“Mexico was a safe vacation spot for me,” Ewing, who flew to Mexico in July and December, told Insider. “Access was easy and straightforward with a small health form to fill out and no additional quarantine measures, unlike some U.S. states which require stringent testing measures.”
The US Embassy says the additional health checks may include a temperature screening and passengers showing symptoms may be required to quarantine.
Cheap flights galore
Air travel has seen a drop in demand that rivals the worst economic periods in American history, leading to some seriously low prices for airfare. Those needing to take to the skies have likely been paying some of the lowest rates in their lifetime on normally expensive routes, especially those to Mexico.
As Scott Keyes, founder of the flight deal website Scott’s Cheap Flights, noted on Twitter, a last-minute flight from Cancun to Houston on United, the same routing and airline as Cruz, could be had for as little as $101 on the day of the senator’s return.
With rates like that, it’s no surprise that Cruz found himself without a complimentary upgrade to business class as a United Airlines elite status holder.
Airlines have been shifting their focus to leisure destinations and have often been dropping the price of tickets to encourage travel, even as the Centers for Disease Control and Prevention warns against non-essential travel. Non-stop flights from New York to Cancun can be found for as low as $130 one-way and from Los Angeles as low as $106, at the time of writing.
A breakdown of a similarly priced $102.11 fare from Cancun to Houston for February 22 on United shows the airline is only bringing in around $30 in airfare while the rest is taxes and fees that go to the US and Mexican governments.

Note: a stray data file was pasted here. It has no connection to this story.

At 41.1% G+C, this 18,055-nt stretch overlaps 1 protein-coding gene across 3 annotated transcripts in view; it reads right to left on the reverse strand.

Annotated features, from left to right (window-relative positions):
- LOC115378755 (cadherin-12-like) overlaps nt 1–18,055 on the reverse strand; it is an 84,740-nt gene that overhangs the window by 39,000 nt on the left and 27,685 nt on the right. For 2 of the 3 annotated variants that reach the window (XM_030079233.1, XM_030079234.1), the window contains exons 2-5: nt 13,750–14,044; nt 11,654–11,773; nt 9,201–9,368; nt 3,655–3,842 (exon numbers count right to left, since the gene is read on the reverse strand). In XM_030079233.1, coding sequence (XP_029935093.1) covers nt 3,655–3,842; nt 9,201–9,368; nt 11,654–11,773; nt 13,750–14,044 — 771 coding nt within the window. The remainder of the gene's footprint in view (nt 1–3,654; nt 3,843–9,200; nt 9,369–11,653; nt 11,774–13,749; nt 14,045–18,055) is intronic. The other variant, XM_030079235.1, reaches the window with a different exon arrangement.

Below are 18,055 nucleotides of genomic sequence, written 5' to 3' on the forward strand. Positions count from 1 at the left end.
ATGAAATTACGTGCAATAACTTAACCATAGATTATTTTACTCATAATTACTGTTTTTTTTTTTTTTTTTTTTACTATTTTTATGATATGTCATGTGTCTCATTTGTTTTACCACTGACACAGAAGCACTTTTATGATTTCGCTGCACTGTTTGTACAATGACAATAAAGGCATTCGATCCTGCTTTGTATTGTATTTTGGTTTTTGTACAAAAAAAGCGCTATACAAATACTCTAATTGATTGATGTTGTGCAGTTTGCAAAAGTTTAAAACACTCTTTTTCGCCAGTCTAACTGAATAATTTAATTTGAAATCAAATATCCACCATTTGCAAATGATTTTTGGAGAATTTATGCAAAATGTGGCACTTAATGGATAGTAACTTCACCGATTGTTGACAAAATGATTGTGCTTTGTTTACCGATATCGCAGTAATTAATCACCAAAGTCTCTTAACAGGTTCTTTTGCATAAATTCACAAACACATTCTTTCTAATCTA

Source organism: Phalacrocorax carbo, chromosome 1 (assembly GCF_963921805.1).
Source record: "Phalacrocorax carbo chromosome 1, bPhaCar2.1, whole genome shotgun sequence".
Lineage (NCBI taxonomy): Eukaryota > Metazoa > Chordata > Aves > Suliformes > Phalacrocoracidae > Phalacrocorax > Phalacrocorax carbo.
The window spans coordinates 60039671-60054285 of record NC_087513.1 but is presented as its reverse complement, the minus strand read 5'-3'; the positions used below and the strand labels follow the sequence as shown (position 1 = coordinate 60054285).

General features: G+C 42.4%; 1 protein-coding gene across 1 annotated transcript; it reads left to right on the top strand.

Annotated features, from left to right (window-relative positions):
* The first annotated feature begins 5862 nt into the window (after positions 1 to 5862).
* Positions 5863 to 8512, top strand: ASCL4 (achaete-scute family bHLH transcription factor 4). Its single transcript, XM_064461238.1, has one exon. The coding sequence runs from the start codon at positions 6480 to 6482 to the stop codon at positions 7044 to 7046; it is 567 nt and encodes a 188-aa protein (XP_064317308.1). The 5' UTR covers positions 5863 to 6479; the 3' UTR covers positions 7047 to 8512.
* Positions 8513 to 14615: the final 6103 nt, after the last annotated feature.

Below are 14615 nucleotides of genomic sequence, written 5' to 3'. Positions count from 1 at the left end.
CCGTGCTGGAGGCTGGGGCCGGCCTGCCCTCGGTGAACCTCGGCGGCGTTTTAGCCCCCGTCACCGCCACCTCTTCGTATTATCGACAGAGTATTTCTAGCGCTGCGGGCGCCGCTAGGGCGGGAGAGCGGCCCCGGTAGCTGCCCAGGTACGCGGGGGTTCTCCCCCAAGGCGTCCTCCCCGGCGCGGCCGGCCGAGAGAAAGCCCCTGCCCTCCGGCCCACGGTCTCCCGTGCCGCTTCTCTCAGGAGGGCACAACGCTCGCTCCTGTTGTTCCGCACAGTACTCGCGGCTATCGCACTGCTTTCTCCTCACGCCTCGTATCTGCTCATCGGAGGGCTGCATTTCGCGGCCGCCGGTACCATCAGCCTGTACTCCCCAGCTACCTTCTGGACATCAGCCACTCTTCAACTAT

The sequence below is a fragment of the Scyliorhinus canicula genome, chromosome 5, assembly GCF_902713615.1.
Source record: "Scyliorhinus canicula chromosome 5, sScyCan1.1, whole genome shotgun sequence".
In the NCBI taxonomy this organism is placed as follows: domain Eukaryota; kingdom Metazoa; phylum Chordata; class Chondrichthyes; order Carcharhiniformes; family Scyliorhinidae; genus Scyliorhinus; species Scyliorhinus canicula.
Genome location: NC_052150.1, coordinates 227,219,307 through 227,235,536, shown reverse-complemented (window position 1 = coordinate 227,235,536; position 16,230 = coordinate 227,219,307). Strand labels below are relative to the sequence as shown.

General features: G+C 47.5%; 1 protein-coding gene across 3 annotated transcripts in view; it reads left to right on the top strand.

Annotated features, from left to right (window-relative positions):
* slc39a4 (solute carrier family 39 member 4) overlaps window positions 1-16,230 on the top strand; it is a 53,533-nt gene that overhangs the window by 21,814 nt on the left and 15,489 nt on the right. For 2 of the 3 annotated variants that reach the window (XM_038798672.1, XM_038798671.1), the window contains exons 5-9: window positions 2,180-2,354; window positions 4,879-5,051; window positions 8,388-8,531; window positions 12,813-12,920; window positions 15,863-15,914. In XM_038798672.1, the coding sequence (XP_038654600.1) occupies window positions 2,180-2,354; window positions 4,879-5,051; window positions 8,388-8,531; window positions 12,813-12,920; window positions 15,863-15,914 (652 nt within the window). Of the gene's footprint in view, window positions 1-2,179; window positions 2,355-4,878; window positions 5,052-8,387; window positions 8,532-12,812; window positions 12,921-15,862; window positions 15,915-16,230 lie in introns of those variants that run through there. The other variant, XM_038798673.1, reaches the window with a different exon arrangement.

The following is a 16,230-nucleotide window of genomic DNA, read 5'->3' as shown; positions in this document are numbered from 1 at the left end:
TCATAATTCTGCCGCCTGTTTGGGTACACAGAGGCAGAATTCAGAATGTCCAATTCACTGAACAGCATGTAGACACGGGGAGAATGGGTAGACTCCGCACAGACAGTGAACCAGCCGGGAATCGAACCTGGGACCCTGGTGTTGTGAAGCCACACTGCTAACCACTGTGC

What airlines lose in airfare, however, they hope to make up for by selling extras. The $102 basic economy fare doesn’t include items like checked baggage allowance, advance seat assignments, and other ancillary products that airlines want to sell as the revenue generated isn’t taxed.
New CDC testing requirements force travelers to adjust plans
The CDC, however, began requiring proof of a negative COVID-19 test for entry into the US in late January to prevent the importation of the virus from abroad. Inbound arrivals, including American citizens, now need to show they tested negative for the virus within the three calendar days leading up to their US-bound flight.
The requirement has affected airlines flying to international leisure destinations, including Mexico.
“The demand trends have not really changed much in most places, including overseas,” Andrew Nocella, United’s chief commercial officer, said in a recent earnings call in response to a question about the CDC’s order. “Where they have changed is in the Mexican beach resort destinations and certain Caribbean resort destinations.”
Some foreign resorts and hotels, as a result, now offer COVID-19 testing to help travelers easily secure a test in compliance with the new rules, as Insider’s Brittany Chang outlined in January.